Hello from Seattle! I’m excited to be sitting front and center of the 10th Women in Technology Luncheon at PASS Summit! This year’s topic is “Women in Technology: Where Have We Been and Where Are We Going?”
We’ll be hearing from an excellent panel! Stefanie Higgins, a Sr. DBA for Disney and former PASS board member; Kevin Kline, a past president of PASS; Denise McInerney, from Intuit, who founded the WIT virtual chapter; Jen Stirrup, consultant and now a PASSion award winner; and our very own Kendra Little!
I got talking to Geoff Hiten. He attended last year’s luncheon and had a great story for me. Last year, one of the discussions we had was that women sometimes hesitate to apply for a job or offer to speak because they don’t feel they know 100%. He used that knowledge to help a client write a DBA job description – separating out the “required” and “preferred” skills. They hired a female DBA, who noted that helped her have the confidence to apply for the position. It’s great to hear how the panel lunch has helped people in the real world!
The room is filling up fast! It’s great to see so many men and women interested in the topic!
Bill Graziano is on stage, welcoming everyone to the 10th annual luncheon! He introduces the moderator, newly elected PASS board member Wendy Pastrick!
We’ve grown from approximately 60 people at the first WIT luncheon to a room for 740. That’s amazing!
Wendy introduces Stefanie Higgins, a DBA extraordinaire, former PASS board member, and WIT lunch founder! She’s talking about her reasons for starting it. She was a computer science major in college and had trouble connecting with other women in the field. A boss once told her he had a bias against women. She wanted to connect with other female computer professionals.
Next up is Denise McInerney! Her first Summit was in 2002 – she had to work to find a woman to talk to at that event. Now, how times have changed! The message she got in 2003 when she saw that there would be a WIT lunch was, “This organization cares about my experience.” I love this sentiment! Women’s presence in the community has been increased greatly, from speakers at Summit to SQL Saturday organizers.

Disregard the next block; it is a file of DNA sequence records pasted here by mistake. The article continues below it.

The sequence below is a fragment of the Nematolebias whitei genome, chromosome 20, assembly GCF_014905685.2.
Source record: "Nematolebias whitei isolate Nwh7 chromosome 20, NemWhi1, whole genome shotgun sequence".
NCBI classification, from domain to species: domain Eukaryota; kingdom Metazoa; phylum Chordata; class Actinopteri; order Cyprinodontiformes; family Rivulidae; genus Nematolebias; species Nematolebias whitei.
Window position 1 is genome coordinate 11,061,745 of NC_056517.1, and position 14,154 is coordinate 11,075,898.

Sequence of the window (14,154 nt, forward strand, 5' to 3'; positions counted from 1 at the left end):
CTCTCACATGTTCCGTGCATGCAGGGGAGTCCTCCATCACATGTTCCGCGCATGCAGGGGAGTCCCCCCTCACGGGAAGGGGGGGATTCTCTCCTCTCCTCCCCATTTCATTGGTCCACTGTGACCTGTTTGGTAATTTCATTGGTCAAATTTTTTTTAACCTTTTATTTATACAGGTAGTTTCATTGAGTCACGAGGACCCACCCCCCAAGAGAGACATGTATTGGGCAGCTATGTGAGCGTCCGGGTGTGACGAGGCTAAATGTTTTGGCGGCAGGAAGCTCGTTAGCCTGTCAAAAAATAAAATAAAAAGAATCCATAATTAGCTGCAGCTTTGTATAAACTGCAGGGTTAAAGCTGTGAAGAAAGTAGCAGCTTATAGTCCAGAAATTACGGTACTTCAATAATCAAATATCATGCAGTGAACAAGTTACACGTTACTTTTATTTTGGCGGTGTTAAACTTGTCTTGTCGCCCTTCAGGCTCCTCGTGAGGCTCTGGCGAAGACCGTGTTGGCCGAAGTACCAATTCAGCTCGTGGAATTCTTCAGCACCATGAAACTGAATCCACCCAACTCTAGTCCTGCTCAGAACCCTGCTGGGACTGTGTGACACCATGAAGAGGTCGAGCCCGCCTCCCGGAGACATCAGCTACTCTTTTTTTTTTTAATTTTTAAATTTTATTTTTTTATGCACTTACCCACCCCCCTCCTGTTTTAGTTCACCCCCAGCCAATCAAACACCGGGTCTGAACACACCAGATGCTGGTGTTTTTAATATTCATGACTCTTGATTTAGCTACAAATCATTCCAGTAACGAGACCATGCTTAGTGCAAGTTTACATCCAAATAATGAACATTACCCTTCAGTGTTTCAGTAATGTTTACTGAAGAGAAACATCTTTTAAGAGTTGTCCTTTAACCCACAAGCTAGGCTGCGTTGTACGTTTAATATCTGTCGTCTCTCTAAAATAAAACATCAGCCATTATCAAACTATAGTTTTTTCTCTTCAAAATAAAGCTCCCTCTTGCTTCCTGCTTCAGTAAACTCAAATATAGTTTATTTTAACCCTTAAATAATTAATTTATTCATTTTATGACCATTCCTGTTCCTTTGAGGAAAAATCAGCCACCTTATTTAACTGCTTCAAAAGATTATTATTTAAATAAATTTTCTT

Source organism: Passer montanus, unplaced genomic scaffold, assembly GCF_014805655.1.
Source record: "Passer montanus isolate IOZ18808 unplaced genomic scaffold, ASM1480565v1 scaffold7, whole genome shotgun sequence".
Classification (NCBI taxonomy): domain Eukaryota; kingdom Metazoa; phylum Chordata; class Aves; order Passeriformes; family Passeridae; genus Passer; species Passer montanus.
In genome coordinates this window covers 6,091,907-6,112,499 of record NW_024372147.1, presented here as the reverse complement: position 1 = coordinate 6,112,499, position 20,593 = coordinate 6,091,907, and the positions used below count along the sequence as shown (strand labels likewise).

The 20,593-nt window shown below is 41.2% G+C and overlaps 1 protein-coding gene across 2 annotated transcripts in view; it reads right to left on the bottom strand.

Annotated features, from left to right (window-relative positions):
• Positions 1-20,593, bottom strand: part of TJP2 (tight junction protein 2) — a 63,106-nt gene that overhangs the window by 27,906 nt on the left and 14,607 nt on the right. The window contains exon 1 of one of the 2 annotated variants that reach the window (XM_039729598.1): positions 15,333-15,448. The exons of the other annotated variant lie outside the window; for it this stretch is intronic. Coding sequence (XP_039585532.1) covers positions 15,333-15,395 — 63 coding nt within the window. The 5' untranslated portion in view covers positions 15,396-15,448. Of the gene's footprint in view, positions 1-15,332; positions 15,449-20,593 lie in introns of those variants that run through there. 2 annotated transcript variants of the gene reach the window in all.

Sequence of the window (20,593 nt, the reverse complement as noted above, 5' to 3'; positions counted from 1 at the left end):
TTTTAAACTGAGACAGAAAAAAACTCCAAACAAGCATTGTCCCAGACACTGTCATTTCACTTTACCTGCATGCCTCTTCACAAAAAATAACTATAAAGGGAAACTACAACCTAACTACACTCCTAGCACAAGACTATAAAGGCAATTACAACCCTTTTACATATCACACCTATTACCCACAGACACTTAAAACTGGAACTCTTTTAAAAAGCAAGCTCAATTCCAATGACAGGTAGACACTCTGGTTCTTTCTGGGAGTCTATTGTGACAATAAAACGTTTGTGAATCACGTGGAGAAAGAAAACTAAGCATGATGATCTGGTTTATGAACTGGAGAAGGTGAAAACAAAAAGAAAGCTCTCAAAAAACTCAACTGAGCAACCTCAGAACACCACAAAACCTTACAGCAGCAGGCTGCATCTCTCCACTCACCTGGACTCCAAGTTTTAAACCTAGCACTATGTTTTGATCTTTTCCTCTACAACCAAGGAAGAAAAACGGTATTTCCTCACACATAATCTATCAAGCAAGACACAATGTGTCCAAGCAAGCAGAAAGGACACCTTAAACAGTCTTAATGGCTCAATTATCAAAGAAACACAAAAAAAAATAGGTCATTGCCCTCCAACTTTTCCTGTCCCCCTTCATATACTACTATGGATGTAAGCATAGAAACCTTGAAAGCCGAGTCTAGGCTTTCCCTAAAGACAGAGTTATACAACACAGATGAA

Women leave technology careers at twice the rate of men. How can we solve this problem?
Wendy introduces Kevin Kline. He talks about how PASS can compete with larger organizations and conferences. We have the community, and we can be the most welcoming, friendly, and hospitable environment! He’s learned that it’s not enough to say, “Welcome, come in!” We have to say, “Come in! Sit down next to me! Let me introduce you to my friends!” We want to be that organization.
Kevin is the dad of one son and six daughters. Six! He knows that men and women think differently. The challenge for men and fathers is to tell their daughters, “Come. Sit down next to me. Let me show you how I pay the bills by doing this job I love.”
Jen Stirrup, SQL Server MVP and PASSion award winner, is introduced. In Europe, only 25% of jobs in science and engineering are held by women. In IT, that’s 17% and declining. This is a global problem! The government of Scotland is making a concerted effort to make IT and data available to women, to empower them and allow them to support themselves.
Jen is talking about the growth of the PASS community in Europe, and the related growth of WIT events. It’s fantastic to hear that this is growing globally! I remember that last year, after moderating the panel, I talked to an attendee from Saudi Arabia. He told me his wife faced many of the challenges we talked about, and he was excited to take all his notes from the lunch back to her. These are truly global challenges.
Kendra Little, an entrepreneur, MCM, and MVP (and my co-worker!) is talking about how things have changed for her in the last 10 years. She was great at teaching herself things, and learning on her own. She used to think, “I’m a worker, and I’m smart, and I can do things. But I’m not an entrepreneur. I’m a worker.” Now, she’s a partner here at Brent Ozar Unlimited®. PASS helped her overcome her earlier thoughts. She was taught how to be a mentor, and a leader.